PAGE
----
Privacy is actually a pretty interesting idea to discuss, in a legal sense-- in today's world, there's the idea that we have a right to privacy, a right "to be left alone", as Justice Brandeis put it. The question is, where is this right coming from? In Con law, we discussed privacy in a few contexts, but the one my biased mind remembered was Roe v. Wade, and the whole penumbra of privacy concept-- though the penumbra was also discussed in the earlier Griswold v. Connecticut case (about birth control for married folks!). On the privacy penumbra viewpoint is... messy. The idea that we MUST have a right to privacy, because without it we can't actually enjoy the enumerated constitutional rights-- especially the ones granted in the first amendment.
My first class made the whole privacy notion a lot more clear. We discussed cases dealing with sending kids to private school and wiretapping, and an old law review article by Brandeis, as well as the evolution of privacy from an interpretation of tort law to a constitutional right.
I could keep chatting and regurgitating and talking about the idea of privacy as a legal right-- the right to be let alone-- on the same level as freedom of speech and freedom of religion, but instead I'd rather think about the implications of privacy-- why we value it, and how we used to value it, and how it's changed. Why isn't there a right to privacy in the constitution? Did people just... not care? Did they think it was a given? Or did the think it shouldn't be a right? What seems essentially human to think about it?
Views on privacy seems especially complicated in the digital age, because we have sites like Facebook and Myspace where people post all sorts of seemingly-private information-- but I don't think that means that they don't value privacy. Rather, it seems that they do value privacy, but use these sites to control their public image-- while still have a ridiculous expectation that these sites will remain private to parents, employers, and others in positions of authority. At the same time, people de-tag pictures of themselves, only put up photos they feel comfortable with, and don't share a lot of their private feelings and actions. The difference here is more a level of privacy between old and young, I think, rather than an idea that privacy itself is no longer relevant.
Take gossip and scandals, for example. They aren't interesting just because they're about friends or public figures-- they're interesting because they dip into privacy, and reveal hidden contours of a person, or events that are normally not shared. Or diaries-- the more public a diary is, the less it is likely to discuss emotions in ways where the settings and participants are identifiable-- and when they do, feelings get hurt and relationships get strained. If there was no expectation of privacy, the child or parent whose faults are exposed in a memoir would have no reason to be hurt, yet that hurt happens all the time.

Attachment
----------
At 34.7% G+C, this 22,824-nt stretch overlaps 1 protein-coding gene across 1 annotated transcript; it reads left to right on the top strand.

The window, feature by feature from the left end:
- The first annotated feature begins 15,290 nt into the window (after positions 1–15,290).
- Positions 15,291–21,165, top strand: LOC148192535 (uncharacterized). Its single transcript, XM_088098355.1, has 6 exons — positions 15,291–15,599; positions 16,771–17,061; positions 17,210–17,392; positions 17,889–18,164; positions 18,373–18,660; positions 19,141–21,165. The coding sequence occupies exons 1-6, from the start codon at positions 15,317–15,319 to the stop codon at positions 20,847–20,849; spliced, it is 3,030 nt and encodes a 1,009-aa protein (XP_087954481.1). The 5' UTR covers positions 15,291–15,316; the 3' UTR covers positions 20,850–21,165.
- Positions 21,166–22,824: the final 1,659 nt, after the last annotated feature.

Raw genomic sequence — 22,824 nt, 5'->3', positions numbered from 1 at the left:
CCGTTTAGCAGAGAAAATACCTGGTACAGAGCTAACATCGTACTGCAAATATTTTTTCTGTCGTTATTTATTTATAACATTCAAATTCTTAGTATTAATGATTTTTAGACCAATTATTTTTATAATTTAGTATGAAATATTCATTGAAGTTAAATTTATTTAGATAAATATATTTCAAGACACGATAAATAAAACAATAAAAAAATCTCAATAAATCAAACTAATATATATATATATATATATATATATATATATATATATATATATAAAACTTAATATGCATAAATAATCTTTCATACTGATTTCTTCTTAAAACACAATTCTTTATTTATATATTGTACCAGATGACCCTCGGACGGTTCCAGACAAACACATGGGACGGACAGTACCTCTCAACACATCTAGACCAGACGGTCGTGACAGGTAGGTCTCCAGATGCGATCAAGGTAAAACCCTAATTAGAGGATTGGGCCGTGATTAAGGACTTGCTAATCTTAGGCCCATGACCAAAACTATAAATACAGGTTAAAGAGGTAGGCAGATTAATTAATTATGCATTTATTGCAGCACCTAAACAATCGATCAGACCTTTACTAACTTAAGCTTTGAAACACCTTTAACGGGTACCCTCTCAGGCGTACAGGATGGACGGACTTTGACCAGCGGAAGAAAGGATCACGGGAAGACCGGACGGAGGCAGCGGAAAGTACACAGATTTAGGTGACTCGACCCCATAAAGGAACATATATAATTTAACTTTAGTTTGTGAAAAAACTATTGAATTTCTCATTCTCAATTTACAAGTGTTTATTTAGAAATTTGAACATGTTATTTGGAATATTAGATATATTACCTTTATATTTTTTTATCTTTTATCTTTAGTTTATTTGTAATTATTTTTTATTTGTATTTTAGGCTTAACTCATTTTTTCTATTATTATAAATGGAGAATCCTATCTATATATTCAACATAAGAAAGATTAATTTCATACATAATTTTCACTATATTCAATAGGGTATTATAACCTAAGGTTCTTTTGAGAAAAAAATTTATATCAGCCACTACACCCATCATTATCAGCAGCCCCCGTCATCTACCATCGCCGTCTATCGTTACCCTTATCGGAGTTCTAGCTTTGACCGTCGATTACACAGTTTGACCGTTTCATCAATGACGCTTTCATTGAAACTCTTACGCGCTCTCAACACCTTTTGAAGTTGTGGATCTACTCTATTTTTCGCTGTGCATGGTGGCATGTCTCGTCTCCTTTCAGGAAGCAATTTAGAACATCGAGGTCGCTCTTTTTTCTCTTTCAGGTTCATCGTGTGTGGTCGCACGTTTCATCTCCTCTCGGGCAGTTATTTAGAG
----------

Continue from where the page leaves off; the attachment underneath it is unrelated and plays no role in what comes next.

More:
So, privacy seems linked to both an expectation of trust in others, a sense of safety and security, and a concern for how others will judge us. I think privacy is an inherent value-- we feel the need to keep things to ourselves, even if our reason tells us that we don't need to, and that thinking that way is silly. I take myself as an example-- I try to keep away from really identifiable interactions with others on this blog, because A. I feel that talking about it would violate their privacy, their ability to be in control of their public image, and their trust in me, and B. I feel a strange sense of... ickyness, in sharing such details of my own life with the world.
Not everyone is this way-- Heather Armstrong crosses typical boundaries of privacy in a revealing and extremely popular blog that talks about her life as a mother, blogger, woman, and wife. She's wildly popular-- in large part because of the depth of sharing she does. People can relate, and they like the in depth scenes of life they get, the descriptions of "private" family moments, the stories about emotions, childbirth, and her battles with mental illness-- but she's a rare woman with skin of steel, who gets hate mail in good proportion with her popularity.
Privacy feels like a right, whether it is legally or not. People cry "Big Brother" when online movements get monitored, or when grocery stores send coupon suggestions based on purchase history. We don't live in a communal, open society-- we have inner selves, and live in small family units, and the details we share with others seem to get larger and deeper as emotional connections get closer and closer. And at the core of it all, we want to keep something to ourselves-- some secrets, something private that belongs to us, and us only-- it seems like privacy is part of what makes us who we are, distinguishable spirits in the mass communications of humanity.